The Human Torch and back-up strip the Sub-Mariner pick up in Fall 1942, well into the US involvement in World War II. However, the assorted anonymous writers vary their output, so while there’s a fair amount of Nazi and Japanese foes, the latter drawn in the racist style of the times, there’s also an array of homefront and undersea action.

With the creators of both series called to the US army in 1942, writing credits are unknown, but it’s considered Al Fagaly drew the Human Torch strips (sample art left), while Carl Pfeufer (sample right) took on the Sub-Mariner back-ups. In the Torch’s case it’s a definite improvement, Fagaly having a neat, detailed style foreshadowing his later move into newspaper gag cartoons, and there are a couple of great almost Ditkoesque panels showing claustrophobia. Pfeufer isn’t great with people, and unfortunately his stories are packed with them.

These aren’t superhero stories as we know them today. The inclusion of what could be considered a villain with equivalent powers is rare. Instead, from the beginning the Human Torch adventures were primarily human dramas into which the Torch and Toro are inserted helping out where they can, like the opener here involving real estate swindlers and lynching. However, that’s now also the formula for the Sub-Mariner strips under new writers, which removes his uniqueness.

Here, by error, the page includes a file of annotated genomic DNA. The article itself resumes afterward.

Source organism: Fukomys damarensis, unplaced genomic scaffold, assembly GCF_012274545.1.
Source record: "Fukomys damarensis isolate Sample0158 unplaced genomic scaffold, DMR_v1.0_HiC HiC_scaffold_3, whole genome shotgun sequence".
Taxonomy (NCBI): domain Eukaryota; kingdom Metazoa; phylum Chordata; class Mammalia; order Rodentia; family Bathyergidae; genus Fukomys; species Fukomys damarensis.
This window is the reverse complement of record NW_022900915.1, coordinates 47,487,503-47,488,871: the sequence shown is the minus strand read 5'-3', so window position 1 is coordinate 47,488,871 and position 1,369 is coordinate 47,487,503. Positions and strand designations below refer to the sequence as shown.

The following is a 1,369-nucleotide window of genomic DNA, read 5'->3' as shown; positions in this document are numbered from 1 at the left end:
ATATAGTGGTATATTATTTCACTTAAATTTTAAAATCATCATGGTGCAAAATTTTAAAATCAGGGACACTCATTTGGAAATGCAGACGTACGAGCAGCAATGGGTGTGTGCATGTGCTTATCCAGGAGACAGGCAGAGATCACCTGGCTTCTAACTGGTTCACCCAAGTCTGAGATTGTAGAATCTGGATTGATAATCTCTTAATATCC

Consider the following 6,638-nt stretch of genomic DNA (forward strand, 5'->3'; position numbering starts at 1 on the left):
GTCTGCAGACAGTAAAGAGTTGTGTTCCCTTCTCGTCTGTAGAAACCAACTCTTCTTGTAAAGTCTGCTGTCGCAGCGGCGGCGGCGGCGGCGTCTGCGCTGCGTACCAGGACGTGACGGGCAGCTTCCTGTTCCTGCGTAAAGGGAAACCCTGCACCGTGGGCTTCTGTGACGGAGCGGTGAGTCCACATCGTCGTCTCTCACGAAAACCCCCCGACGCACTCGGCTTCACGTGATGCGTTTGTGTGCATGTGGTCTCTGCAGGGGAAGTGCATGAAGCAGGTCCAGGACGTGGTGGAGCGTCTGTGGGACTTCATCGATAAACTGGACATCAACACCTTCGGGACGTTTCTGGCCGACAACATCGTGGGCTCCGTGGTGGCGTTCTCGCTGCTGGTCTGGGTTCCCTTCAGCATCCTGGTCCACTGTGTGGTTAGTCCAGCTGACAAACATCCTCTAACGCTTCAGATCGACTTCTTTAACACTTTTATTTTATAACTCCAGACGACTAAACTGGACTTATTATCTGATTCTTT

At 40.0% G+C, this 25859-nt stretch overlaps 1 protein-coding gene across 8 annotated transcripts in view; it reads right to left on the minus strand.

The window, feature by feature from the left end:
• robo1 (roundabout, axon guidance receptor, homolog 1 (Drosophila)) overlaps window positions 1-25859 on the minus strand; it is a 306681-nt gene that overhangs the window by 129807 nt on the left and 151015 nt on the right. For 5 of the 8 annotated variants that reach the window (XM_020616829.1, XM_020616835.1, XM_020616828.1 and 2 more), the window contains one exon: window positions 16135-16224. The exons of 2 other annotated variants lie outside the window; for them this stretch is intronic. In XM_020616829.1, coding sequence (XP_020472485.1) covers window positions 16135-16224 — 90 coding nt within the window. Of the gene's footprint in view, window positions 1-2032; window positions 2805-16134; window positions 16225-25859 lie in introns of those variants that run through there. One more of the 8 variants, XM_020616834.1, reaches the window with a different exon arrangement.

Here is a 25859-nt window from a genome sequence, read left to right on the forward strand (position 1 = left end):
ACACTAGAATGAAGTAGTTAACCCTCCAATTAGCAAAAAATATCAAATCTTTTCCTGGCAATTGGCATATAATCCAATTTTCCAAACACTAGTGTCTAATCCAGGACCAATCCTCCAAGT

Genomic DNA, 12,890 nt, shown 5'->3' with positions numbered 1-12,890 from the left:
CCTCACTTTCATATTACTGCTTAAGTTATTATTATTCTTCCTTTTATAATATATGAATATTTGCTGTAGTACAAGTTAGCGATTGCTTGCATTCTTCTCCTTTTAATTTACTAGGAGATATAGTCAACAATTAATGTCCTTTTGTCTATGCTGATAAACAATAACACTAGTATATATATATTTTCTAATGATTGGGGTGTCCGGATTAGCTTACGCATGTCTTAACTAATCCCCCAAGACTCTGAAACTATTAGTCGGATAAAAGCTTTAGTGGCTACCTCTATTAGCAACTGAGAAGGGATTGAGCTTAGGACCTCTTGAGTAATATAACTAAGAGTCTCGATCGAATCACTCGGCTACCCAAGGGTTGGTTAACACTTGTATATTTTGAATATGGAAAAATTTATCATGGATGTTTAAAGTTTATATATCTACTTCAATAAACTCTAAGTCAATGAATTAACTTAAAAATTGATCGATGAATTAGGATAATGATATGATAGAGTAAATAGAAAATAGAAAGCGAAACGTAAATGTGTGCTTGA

After the success of two previous battles between the Human Torch and Sub-Mariner seen in Volume 2, a third set-to is based on the wafer thin premise of a U-Boat Captain convincing the Torch that the Sub-Mariner is a Nazi agent. It isn’t a patch on the earlier confrontations. It also seems to have been shorter than commissioned, requiring fifteen pages of gag material to pad out that particular issue. Another page of Ray Houlihan’s polished cartooning is welcome, as is a page of Basil Wolverton, but the remainder is uninspired.

By the end of the collection the war is dominating. Separately the Torch and Sub-Mariner both have to prevent Nazi agents bombing New York, but which of them is a hoax? As Roy Thomas points out in his introduction, the foes of choice are Nazis and their agents rather than Japanese, which is unusual considering the US was more actively involved in fighting the Japanese forces at the time.

In the right frame of mind there’s a primitive energy to these strips, but they’re not good enough to delight as anything other than curiosities, nor goofy enough to be admired as ironic. There have been no further Masterworks volumes since 2010, but the Human Torch’s entire 1940s solo stories can be found in the 2019 Golden Age Human Torch Omnibus.